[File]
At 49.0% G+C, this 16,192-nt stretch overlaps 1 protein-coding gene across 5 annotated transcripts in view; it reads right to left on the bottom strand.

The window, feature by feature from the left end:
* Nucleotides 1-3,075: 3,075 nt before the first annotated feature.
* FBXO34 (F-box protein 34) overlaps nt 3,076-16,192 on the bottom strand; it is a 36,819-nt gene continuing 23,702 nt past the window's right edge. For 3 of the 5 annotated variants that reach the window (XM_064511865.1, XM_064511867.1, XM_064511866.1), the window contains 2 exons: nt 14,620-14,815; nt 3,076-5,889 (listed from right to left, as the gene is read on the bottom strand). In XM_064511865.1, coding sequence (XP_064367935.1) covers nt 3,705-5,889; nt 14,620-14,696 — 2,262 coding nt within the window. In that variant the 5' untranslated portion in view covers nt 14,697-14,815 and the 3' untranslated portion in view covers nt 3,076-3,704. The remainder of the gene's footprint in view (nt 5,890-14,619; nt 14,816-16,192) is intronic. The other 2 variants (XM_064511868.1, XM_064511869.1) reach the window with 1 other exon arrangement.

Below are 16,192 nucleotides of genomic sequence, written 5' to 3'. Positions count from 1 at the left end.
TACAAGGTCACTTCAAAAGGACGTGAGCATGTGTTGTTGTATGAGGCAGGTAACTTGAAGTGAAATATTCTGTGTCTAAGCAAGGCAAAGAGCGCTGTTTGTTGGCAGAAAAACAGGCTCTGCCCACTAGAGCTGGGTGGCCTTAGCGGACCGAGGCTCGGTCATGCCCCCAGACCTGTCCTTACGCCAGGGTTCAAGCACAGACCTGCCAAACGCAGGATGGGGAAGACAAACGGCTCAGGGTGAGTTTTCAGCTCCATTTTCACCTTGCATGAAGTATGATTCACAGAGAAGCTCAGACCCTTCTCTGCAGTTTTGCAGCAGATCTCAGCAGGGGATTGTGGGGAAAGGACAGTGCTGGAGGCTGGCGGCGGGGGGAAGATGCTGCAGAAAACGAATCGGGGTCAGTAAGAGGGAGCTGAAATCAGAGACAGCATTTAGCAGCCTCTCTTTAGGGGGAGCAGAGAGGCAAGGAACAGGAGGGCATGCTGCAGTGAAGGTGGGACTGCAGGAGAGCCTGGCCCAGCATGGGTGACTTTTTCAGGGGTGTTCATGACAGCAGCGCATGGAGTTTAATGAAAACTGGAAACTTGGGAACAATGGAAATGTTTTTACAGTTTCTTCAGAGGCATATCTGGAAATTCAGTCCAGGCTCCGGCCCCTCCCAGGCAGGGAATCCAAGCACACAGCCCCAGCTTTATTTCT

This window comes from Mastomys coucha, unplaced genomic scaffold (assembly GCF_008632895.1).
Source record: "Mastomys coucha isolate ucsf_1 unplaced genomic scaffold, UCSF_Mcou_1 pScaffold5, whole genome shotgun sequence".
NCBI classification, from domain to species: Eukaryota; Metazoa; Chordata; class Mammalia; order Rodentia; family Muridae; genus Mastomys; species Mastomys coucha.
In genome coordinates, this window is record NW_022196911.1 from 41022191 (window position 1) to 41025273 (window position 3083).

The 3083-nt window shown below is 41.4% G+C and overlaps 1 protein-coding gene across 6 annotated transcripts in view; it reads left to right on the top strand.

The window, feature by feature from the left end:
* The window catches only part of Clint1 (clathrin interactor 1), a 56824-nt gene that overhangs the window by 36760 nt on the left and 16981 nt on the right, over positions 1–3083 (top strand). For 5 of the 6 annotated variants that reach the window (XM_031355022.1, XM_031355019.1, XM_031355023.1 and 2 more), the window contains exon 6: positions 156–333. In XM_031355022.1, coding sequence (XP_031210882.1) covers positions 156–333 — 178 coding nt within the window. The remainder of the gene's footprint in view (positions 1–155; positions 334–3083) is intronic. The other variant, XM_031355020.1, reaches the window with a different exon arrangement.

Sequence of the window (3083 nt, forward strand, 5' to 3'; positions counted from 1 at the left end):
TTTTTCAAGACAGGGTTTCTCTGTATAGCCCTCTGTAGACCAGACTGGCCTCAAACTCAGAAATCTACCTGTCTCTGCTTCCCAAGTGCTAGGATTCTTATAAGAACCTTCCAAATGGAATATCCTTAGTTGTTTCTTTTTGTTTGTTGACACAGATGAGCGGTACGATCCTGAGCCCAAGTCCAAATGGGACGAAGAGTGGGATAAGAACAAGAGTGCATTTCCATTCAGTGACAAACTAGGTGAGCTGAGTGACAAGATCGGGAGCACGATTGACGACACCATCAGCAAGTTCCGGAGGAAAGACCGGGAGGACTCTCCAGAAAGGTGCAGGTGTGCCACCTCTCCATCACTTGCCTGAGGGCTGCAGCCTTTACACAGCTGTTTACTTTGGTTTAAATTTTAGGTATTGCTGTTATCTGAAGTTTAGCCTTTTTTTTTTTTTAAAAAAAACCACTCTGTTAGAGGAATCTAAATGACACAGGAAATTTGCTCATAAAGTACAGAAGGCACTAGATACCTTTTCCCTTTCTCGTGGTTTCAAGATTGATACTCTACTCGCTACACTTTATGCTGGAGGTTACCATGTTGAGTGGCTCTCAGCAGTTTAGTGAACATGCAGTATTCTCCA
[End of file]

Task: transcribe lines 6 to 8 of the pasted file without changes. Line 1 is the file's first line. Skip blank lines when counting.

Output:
TACAAGGTCACTTCAAAAGGACGTGAGCATGTGTTGTTGTATGAGGCAGGTAACTTGAAGTGAAATATTCTGTGTCTAAGCAAGGCAAAGAGCGCTGTTTGTTGGCAGAAAAACAGGCTCTGCCCACTAGAGCTGGGTGGCCTTAGCGGACCGAGGCTCGGTCATGCCCCCAGACCTGTCCTTACGCCAGGGTTCAAGCACAGACCTGCCAAACGCAGGATGGGGAAGACAAACGGCTCAGGGTGAGTTTTCAGCTCCATTTTCACCTTGCATGAAGTATGATTCACAGAGAAGCTCAGACCCTTCTCTGCAGTTTTGCAGCAGATCTCAGCAGGGGATTGTGGGGAAAGGACAGTGCTGGAGGCTGGCGGCGGGGGGAAGATGCTGCAGAAAACGAATCGGGGTCAGTAAGAGGGAGCTGAAATCAGAGACAGCATTTAGCAGCCTCTCTTTAGGGGGAGCAGAGAGGCAAGGAACAGGAGGGCATGCTGCAGTGAAGGTGGGACTGCAGGAGAGCCTGGCCCAGCATGGGTGACTTTTTCAGGGGTGTTCATGACAGCAGCGCATGGAGTTTAATGAAAACTGGAAACTTGGGAACAATGGAAATGTTTTTACAGTTTCTTCAGAGGCATATCTGGAAATTCAGTCCAGGCTCCGGCCCCTCCCAGGCAGGGAATCCAAGCACACAGCCCCAGCTTTATTTCT

This window comes from Mastomys coucha, unplaced genomic scaffold (assembly GCF_008632895.1).
Source record: "Mastomys coucha isolate ucsf_1 unplaced genomic scaffold, UCSF_Mcou_1 pScaffold5, whole genome shotgun sequence".